The extended IPv6 address goes from a 32-bit to a 128-bit addressing scheme with the colon (:) being used as a delimiter instead of the dot (.). IPv6 also introduces newer unicast and broadcasting methods, including anycast. Anycast is a communication link between a single sender and the single closest interface (in terms of routing distance) that is identified by the anycast address. An anycast address is assigned to multiple interfaces. To facilitate delivery, the routing system must know about the interfaces that have anycast addresses assigned to them and their distance as measured by routing metrics. A multicast address is implemented for one-to-many communications with transport to multiple interfaces. An anycast address, on the other hand, is used for one-to-one-of-many communication, with delivery to a single interface that represents a list of interfaces.

The IPv6 address is a hexadecimal-formatted, eight-part address, separated by colons. Because each part can equal a 16-bit number and is 8 parts long, the address length is 128 bits (16x8=128). IPv6 addresses are n:n:n:n:n:n:n:n, which equals a 4-digit hexadecimal integer. Here is an example IPv6 address:

FE80:0000:0000:0001:0200:F6FF:Fe75:50CE

IPv6 addresses can also be further simplified by suppressing the leading zeros within each 16-bit part. Realize that each block must have at least a single digit. Look at how the previous address can be further simplified in the following example:

FE80:0:0:1:200:F6FF:Fe75:50CE

Because some IPv6 addresses end up having long sets of zeros, you can further simplify the depiction of an IPv6 address by compressing the ad- dress to "::" (also known as a double colon). For example, the IPv6 ad- dress FE80:0:0:0:3BB:FF:ED9A:4CB3 could be compressed to FE80::3BB:FF:ED9A:4CB3. The multicast address FF0A:0:0:0:0:0:0:4 could be further compressed to FF0A::4. To determine how many 0 bits are expressed by the double colon, simply count the number of parts in the compressed address, subtract this number from 8, and then multiply the result by 16. For example, in the address FF0A::4, there are two parts (FF0A and 4.) The number of bits expressed by the double colon is then (8–2)x16=96. You can use zero compression only one time in a particular IPv6 address.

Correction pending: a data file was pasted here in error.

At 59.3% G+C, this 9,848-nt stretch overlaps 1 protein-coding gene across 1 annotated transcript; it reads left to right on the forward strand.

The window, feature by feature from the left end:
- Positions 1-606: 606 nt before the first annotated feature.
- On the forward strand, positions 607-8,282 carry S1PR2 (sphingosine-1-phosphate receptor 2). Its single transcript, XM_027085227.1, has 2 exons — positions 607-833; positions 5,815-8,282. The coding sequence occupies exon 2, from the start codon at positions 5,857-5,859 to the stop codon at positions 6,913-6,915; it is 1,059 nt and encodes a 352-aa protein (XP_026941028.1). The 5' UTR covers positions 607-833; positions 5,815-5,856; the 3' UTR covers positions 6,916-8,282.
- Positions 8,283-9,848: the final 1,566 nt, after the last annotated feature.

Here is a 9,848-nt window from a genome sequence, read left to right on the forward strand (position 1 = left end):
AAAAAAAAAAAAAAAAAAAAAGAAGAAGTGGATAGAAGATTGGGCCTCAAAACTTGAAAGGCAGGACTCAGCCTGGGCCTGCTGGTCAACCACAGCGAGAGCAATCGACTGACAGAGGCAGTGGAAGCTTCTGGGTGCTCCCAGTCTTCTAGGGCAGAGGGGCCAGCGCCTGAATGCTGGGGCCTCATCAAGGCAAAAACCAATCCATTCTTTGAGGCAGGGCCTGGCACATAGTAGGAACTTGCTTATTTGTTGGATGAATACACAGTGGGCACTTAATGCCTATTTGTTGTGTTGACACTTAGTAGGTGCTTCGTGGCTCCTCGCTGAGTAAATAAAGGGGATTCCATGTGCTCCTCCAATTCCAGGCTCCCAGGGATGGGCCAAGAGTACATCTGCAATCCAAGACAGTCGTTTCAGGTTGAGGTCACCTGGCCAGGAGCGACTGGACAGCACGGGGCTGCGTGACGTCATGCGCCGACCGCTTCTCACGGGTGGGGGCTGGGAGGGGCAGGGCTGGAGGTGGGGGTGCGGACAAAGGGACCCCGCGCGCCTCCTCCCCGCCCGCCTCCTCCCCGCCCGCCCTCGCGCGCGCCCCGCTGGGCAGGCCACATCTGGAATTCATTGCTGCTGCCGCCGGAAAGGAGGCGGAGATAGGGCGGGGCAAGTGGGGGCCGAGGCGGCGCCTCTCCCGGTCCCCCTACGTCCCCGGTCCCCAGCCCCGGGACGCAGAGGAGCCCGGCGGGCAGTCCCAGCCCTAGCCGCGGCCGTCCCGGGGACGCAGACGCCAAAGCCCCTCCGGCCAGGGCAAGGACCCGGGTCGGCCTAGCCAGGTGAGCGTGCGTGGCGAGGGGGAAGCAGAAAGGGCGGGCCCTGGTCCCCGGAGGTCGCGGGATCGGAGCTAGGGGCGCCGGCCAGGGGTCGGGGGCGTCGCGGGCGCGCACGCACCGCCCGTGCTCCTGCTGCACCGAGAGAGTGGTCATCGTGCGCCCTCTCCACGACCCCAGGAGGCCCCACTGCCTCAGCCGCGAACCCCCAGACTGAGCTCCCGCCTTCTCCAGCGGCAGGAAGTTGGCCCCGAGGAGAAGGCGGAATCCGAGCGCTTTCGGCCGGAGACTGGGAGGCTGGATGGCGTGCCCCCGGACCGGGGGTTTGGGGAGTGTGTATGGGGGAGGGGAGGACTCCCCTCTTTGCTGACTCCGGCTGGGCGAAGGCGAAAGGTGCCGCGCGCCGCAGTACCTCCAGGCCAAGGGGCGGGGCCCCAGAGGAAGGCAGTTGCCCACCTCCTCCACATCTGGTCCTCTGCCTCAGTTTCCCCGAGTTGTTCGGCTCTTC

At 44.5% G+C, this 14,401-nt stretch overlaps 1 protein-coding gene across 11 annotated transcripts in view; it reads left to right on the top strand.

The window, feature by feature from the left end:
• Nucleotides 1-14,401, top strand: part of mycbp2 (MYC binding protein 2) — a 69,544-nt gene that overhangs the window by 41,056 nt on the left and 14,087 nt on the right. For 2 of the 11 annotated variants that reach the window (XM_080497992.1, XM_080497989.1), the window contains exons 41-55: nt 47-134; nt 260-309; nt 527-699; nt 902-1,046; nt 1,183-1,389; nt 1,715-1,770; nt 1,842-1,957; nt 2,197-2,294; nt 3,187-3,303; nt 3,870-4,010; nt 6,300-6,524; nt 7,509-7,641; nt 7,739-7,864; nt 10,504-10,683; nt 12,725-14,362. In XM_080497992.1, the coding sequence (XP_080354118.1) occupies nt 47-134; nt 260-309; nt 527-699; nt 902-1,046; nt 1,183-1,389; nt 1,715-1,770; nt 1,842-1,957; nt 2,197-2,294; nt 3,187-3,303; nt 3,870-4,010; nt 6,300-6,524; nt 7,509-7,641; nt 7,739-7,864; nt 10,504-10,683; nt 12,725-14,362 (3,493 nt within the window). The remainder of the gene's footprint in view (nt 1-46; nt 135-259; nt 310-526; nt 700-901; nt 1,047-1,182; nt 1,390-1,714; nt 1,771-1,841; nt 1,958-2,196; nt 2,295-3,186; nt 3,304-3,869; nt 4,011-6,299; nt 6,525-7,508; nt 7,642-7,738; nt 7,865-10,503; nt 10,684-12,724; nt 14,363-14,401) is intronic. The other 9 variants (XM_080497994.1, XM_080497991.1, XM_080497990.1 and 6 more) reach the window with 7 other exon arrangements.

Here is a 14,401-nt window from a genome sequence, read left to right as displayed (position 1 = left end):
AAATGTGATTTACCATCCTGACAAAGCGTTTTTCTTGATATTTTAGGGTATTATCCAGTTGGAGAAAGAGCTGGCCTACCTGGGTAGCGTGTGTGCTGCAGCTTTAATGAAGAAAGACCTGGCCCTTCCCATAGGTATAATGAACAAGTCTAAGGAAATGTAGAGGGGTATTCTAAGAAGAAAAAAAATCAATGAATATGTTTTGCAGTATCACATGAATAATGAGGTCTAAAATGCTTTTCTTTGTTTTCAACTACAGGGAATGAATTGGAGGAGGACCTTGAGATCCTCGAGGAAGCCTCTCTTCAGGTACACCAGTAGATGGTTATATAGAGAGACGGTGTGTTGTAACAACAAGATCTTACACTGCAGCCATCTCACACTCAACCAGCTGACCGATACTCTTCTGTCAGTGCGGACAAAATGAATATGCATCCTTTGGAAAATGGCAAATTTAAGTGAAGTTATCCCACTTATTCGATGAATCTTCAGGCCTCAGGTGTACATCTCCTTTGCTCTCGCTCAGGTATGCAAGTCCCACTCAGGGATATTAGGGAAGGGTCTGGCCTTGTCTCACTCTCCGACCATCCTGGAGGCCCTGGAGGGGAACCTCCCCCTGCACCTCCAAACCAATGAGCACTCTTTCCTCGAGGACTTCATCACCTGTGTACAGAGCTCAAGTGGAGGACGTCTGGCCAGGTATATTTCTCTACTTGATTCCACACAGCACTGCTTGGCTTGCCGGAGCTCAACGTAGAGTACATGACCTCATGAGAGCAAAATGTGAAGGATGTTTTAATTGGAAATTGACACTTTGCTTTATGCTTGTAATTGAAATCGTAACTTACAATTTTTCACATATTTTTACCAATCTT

An IP version 4 interface normally has only one IPv4 address assigned to it (excluding subinterface configuration). IPv6 nodes, on the other hand, typically have multiple assigned IPv6 addresses (multihomed). These include the link-local address, additional unicast addresses, and the loopback address (::1). In addition, every IPv6 interface is listening for traffic on several standard multicast addresses as well. A link-local address enables a node to communicate with other nodes on the link and can be used to configure the node even further.

The link-local address is typically autoconfigured from a combination of the interface identifier and the link-local prefix FE80::0. The autoconfiguration feature enables nodes to connect to a network and automatically generate IPv6 addresses without needing manual configuration or a DHCP server. IPv6-enabled routers can advertise prefixes in router advertisement messages, as well as function as default routers for the link. Router advertisements are transmitted occasionally and in response to router solicitations sent by hosts at system startup. A node automatically configures an IPv6 address by simply appending its 64-bit interface ID to the 64-bit prefixes (see next paragraph) included in the router advertisements. These subsequent 128-bit IPv6 addresses generated by the node are then tested for duplicates to make sure that they are unique on the network. Hosts send router solicitation packets at system startup so that they can immediately autoconfigure without having to wait for the next scheduled router advertisement.

IPv6 prefixes for identifying subnets and routes are expressed in the same way as CIDR notation for IPv4. An IPv6 prefix is expressed in the address/prefix-length notation. For example, 24EB:D3::/48 is a route prefix and 24EB:D3:0:2F3B::/64 is a subnet prefix. The 64-bit prefix is used for discrete subnets and all subnets have a 64-bit prefix. Any prefix that is less than 64 bits is a summarized route or address range portion of the IPv6 address.

Using static routes in IPv6 is similar to configuring static routes for IPv4, with a few differences. The ipv6 route command is used to configure IPv6 static routes. Some of the IPv4 keywords, such as tag and permanent, are not yet supported. The syntax for a static Ipv6 command is

Router(config)# ipv6 route ipv6-prefix/prefix-length {ipv6-address | 
interface-type interface-number [ipv6-address]} [administrative-distance]

For example, the following is a sample static route that is being configured to a specified next hop address, with no interface:

Router(config)# ipv6 route 2001:0BD6::/422022:808B:F0FE::1

For detailed information on Cisco's efforts with IPv6, go to http://www.cisco.com/ipv6. The specifications for IPv6 can be found in RFC 1519 (http://www.faqs.org/rfcs/rfc1519.html). For the current list of permanently assigned IPv6 multicast addresses, visit http://www.iana.org/assignments/ipv6-multicast-addresses.